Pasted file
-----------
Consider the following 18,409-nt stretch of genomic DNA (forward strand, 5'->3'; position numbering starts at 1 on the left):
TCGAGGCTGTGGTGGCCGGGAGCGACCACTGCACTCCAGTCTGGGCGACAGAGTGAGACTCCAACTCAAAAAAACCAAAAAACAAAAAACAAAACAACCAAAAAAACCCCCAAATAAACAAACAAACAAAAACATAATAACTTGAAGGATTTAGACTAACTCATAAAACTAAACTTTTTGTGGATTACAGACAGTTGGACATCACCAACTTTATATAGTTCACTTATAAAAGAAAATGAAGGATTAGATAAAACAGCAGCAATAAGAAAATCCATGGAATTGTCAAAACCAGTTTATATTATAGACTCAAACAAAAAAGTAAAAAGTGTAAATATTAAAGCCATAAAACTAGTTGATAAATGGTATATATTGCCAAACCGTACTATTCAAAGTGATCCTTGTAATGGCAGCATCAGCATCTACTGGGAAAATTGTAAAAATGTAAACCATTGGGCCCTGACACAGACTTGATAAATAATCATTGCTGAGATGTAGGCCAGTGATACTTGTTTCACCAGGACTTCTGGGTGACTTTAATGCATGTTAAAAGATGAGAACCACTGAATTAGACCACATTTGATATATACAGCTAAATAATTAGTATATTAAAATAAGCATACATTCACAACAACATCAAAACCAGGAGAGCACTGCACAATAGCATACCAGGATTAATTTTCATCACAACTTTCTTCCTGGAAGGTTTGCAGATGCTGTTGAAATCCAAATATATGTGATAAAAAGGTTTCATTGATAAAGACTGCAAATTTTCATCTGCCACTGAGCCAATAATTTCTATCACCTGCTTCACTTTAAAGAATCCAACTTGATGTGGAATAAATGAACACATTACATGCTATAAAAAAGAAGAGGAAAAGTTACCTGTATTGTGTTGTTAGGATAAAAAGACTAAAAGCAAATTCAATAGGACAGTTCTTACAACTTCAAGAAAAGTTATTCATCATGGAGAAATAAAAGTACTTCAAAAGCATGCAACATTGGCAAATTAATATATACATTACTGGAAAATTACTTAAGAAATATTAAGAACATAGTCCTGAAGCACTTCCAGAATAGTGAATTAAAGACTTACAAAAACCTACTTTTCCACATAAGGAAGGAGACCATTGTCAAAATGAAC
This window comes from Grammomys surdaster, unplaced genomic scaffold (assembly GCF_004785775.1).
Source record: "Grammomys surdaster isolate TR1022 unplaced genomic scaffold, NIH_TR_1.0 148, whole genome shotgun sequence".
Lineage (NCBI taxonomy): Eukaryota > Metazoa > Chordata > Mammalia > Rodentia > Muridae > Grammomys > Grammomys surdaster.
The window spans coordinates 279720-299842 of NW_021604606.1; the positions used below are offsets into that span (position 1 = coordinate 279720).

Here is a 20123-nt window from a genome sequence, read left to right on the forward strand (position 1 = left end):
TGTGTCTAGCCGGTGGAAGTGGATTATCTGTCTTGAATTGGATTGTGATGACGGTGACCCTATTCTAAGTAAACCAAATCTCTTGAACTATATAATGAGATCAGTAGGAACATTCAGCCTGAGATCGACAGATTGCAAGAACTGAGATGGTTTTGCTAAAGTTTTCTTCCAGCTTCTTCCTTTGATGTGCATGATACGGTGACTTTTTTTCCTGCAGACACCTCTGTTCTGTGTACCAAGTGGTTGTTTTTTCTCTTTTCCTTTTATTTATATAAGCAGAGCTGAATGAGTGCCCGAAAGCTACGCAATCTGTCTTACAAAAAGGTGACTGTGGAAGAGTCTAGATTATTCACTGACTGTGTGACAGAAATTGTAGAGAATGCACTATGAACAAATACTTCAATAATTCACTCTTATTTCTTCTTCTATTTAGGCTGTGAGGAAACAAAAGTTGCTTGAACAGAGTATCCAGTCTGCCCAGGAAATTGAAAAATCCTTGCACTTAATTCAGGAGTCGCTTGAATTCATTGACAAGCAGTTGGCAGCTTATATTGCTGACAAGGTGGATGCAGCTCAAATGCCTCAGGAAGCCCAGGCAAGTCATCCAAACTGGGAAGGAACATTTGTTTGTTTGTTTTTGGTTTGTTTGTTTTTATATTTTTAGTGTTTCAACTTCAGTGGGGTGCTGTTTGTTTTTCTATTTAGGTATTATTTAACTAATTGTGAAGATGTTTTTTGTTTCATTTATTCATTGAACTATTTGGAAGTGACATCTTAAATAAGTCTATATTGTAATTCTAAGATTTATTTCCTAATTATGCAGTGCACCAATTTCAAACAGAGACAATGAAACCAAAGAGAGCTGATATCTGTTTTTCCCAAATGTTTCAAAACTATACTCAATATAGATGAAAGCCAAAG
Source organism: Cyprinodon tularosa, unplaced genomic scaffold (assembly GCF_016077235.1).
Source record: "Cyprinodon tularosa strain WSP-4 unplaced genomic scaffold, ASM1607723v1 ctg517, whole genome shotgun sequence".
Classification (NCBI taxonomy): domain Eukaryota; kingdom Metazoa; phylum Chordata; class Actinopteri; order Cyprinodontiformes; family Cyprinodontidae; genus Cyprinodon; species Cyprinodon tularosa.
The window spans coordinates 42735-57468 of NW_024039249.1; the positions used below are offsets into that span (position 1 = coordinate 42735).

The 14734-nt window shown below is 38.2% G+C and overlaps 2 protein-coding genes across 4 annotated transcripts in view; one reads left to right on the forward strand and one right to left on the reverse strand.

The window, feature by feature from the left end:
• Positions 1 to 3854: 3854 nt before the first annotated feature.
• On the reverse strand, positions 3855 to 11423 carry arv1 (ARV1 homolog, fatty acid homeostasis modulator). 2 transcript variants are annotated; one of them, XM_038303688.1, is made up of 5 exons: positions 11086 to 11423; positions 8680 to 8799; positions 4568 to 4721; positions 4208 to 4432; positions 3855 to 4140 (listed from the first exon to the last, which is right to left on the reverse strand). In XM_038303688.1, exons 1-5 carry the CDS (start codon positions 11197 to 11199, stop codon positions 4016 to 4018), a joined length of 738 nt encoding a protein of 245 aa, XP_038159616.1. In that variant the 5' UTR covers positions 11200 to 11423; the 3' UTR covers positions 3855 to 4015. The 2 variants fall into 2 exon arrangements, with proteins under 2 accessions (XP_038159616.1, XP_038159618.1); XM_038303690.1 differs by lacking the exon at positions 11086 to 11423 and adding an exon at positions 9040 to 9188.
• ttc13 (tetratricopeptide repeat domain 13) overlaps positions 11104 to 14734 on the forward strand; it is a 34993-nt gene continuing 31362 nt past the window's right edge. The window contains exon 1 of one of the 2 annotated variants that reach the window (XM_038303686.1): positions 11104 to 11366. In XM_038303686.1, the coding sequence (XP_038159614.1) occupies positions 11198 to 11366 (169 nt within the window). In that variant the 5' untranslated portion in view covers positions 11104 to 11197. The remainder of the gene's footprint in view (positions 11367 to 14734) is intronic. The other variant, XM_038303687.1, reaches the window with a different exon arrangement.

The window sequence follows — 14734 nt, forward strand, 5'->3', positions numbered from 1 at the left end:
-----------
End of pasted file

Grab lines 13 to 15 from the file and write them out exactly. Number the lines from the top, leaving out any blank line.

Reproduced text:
The 14734-nt window shown below is 38.2% G+C and overlaps 2 protein-coding genes across 4 annotated transcripts in view; one reads left to right on the forward strand and one right to left on the reverse strand.

The window, feature by feature from the left end:
• Positions 1 to 3854: 3854 nt before the first annotated feature.